One of the top news stories this summer is the unusually hot weather, as hundreds of millions of Americans have faced official heat warnings due to record-breaking temperatures across the country. Fortunately, most of us have access to air conditioning, so unless you need to work outside, cruelly hot days usually are not much more than an uncomfortable inconvenience for short periods of time.
Nonetheless, keep in mind that heat can kill you, literally.
According to data from the National Center for Health Statistics, an average of approximately 600 people die in the United States every year because of heat stroke and sun stroke, with adults over age 65 being at higher risk.
Older individuals are naturally more susceptible to heat-related problems because their bodies and immune systems do not adjust to temperature extremes as well as the bodies and immune systems of those who are younger. Furthermore, many senior adults have existing health conditions, which can compromise their physical responses to heat and sun. Some basic medications, such as diuretics, can alter your fluid balance and your body’s ability to cool itself.
Know the symptoms of heat stroke and heat exhaustion
One of the most serious heat-related illnesses is heat stroke, which can occur when a person’s body is unable to control its temperature, often because its natural perspiration system has shut down. When that happens, the body may rise to dangerously high temperatures (105 to 106°F) within minutes. Like other types of stroke, heat stroke can cause death or permanent disability if not treated right away.
In addition to high body temperature – anything above 103°F – warning signs of heat stroke may include dry skin, a throbbing headache, rapid heart rate, dizziness/confusion, nausea, and in extreme instances, unconsciousness.
If you encounter someone with those symptoms, immediately get them to a cooler place and do whatever you can to lower their temperature, such as sponging or spraying them with cool water, wrapping them in a wet blanket, and putting them in front of a fan. If the person’s temperature doesn’t quickly drop below about 101°F, call your doctor or 911. Also be sure to provide fluids, but nothing with caffeine or alcohol.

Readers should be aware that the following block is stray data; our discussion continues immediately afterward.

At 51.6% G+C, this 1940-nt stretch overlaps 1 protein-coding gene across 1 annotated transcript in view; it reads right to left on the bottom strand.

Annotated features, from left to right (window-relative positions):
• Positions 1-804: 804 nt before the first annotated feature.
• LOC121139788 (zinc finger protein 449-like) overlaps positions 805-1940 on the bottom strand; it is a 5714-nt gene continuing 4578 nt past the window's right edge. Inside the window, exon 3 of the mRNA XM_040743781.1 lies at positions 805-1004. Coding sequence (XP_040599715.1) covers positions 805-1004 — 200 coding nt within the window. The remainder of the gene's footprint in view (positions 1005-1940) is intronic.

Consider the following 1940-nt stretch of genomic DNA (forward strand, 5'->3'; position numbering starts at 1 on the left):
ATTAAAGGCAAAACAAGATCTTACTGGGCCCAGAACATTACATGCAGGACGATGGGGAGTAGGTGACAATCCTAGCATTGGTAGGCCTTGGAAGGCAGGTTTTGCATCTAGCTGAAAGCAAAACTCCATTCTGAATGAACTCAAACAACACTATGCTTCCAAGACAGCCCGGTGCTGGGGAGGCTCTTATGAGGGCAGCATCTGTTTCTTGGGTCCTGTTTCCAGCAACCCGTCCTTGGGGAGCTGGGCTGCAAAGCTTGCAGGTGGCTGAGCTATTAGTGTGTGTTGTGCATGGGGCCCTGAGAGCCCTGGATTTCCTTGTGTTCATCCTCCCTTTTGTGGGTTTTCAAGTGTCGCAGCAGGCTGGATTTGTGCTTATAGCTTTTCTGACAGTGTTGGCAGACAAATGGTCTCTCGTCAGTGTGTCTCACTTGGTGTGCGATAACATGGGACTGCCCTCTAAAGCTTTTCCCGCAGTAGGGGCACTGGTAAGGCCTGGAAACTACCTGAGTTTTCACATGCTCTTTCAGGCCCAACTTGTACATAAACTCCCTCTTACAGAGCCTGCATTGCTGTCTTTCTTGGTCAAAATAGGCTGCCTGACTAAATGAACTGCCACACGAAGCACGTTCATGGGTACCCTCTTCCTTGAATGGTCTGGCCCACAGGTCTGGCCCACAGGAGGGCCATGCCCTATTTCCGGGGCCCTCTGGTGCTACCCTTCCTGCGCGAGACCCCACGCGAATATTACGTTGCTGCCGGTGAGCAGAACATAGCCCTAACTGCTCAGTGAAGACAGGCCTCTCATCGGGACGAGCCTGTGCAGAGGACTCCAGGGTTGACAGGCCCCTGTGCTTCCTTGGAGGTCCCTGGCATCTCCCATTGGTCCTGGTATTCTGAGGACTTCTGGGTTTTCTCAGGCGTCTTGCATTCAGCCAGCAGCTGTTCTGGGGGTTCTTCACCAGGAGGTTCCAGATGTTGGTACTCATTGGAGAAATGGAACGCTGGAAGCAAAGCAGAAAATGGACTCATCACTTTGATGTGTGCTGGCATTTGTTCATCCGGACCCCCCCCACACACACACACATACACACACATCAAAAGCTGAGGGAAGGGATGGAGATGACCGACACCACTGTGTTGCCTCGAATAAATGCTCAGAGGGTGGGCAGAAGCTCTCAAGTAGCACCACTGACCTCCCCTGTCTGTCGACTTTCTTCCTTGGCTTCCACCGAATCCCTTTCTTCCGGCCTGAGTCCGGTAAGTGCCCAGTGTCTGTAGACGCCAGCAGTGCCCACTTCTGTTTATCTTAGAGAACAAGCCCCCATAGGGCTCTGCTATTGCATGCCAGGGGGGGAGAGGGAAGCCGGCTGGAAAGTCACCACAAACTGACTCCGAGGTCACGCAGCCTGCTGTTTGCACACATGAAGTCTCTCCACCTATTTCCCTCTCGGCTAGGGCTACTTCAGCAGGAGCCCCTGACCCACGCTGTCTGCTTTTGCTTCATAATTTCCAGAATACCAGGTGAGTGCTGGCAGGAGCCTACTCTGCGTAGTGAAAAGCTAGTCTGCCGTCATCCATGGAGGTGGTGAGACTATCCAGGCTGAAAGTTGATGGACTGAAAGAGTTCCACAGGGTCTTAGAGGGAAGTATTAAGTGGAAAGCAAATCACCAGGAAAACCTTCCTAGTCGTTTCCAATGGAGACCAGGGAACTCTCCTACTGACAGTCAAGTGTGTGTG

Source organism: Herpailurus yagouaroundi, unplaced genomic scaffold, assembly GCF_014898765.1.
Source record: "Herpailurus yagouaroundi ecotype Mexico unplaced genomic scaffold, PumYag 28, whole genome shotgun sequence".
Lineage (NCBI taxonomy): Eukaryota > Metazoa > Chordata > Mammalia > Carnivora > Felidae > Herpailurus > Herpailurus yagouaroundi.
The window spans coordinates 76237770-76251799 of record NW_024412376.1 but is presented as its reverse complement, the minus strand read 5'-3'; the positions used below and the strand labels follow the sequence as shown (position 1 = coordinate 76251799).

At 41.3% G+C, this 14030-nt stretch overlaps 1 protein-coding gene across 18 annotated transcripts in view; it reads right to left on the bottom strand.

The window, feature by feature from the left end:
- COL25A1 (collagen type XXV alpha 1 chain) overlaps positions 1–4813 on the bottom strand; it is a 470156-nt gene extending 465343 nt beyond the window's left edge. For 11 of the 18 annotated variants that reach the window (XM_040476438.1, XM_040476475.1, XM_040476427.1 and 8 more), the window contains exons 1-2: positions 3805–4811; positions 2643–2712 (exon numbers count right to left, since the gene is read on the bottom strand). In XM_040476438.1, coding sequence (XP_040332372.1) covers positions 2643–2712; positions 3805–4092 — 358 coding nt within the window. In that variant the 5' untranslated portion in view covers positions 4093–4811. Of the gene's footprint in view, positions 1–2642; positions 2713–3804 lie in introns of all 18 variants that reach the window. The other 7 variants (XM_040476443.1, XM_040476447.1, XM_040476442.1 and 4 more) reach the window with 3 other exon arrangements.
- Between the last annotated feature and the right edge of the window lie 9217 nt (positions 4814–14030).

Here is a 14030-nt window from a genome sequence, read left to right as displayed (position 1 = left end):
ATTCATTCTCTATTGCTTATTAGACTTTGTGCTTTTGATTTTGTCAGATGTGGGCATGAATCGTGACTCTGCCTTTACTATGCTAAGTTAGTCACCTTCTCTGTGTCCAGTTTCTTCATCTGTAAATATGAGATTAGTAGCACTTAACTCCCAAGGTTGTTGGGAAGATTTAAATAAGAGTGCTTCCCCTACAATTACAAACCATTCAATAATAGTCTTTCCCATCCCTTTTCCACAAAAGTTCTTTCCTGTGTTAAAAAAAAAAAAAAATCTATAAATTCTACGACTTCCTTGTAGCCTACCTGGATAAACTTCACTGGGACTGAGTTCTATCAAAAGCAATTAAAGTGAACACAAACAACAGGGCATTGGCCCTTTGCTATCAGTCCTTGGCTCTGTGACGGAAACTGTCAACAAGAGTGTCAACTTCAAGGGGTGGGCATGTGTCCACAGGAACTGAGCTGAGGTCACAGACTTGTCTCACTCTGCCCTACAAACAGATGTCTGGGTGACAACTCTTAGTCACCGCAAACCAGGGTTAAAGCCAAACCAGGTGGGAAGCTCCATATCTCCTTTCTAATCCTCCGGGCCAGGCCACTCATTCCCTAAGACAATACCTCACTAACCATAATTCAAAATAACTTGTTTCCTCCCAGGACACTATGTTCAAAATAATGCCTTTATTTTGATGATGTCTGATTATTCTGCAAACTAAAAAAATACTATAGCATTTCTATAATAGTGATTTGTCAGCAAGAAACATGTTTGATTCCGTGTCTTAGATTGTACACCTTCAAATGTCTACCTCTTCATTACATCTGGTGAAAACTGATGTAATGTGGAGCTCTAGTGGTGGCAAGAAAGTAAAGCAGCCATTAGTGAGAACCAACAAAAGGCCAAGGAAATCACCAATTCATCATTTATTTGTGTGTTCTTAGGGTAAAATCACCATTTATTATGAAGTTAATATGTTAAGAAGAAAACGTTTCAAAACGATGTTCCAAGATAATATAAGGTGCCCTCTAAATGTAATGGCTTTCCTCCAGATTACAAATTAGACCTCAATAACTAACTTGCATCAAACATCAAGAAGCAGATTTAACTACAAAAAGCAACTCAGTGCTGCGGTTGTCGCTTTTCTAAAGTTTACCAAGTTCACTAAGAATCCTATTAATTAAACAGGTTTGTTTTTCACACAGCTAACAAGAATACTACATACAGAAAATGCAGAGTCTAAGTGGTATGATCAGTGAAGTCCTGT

Another concern is heat exhaustion, which is usually milder than heat stroke, but still a threat. Heat exhaustion can develop after prolonged exposure to high temperatures and insufficient fluid levels. Those most susceptible to heat exhaustion are senior citizens, people with high blood pressure, individuals who are overweight, and anyone working or exercising vigorously in a hot environment.
Early warning signs of heat exhaustion include a weak pulse, shallow breathing, dry mouth, lack of perspiration, chills, and overall weakness. Someone with these symptoms should immediately relax in a cool place and consume plenty of nonalcoholic fluids. Severe, untreated heat exhaustion can lead to heat stroke. If the symptoms last more than an hour, get medical attention.
Avoiding Heat-related Illness
The best solution for heat-related illnesses is simply to prevent them. The American Red Cross and other organizations recommend many easy steps to help you be safe from the heat and sun, such as:
• Stay hydrated by drinking plenty of fluids, even if you do not feel thirsty. Avoid caffeine or alcohol.
• Wear lightweight, loose-fitting, light-colored clothing.
• During the hottest part of the day, stay inside and avoid strenuous activities (or postpone them).
• If you must be outdoors, pace yourself and take frequent breaks.
• Eat smaller meals.
• In the sun, wear a hat to keep your head cooler.
• Use a high-SPF sunscreen when outdoors.
• Have a “buddy system” with which you and your friends or family can check on each other.
As your body perspires, it also naturally loses salts and minerals that should be replaced, but if you are on a low-sodium diet, or have diabetes or high blood pressure, consult your doctor before consuming salt tablets or high-energy sports drinks.
Being ready for the future
By keeping cool and using common sense, you most likely will not suffer a heat-related illness. However, the odds of being afflicted by some other ailment increase with every day we age.
That is why you should have your personal affairs in order. To protect your assets and have contingency plans for your later-life medical decisions, it is essential to obtain important legal documents such as a Power of Attorney, health directives, wills, and other safeguards.
The experienced elder law attorneys at TuckerAllen can provide insightful guidance to help you understand your options and make plans to protect you and your family.
To learn more, contact us to schedule an initial consultation to discuss your individual needs.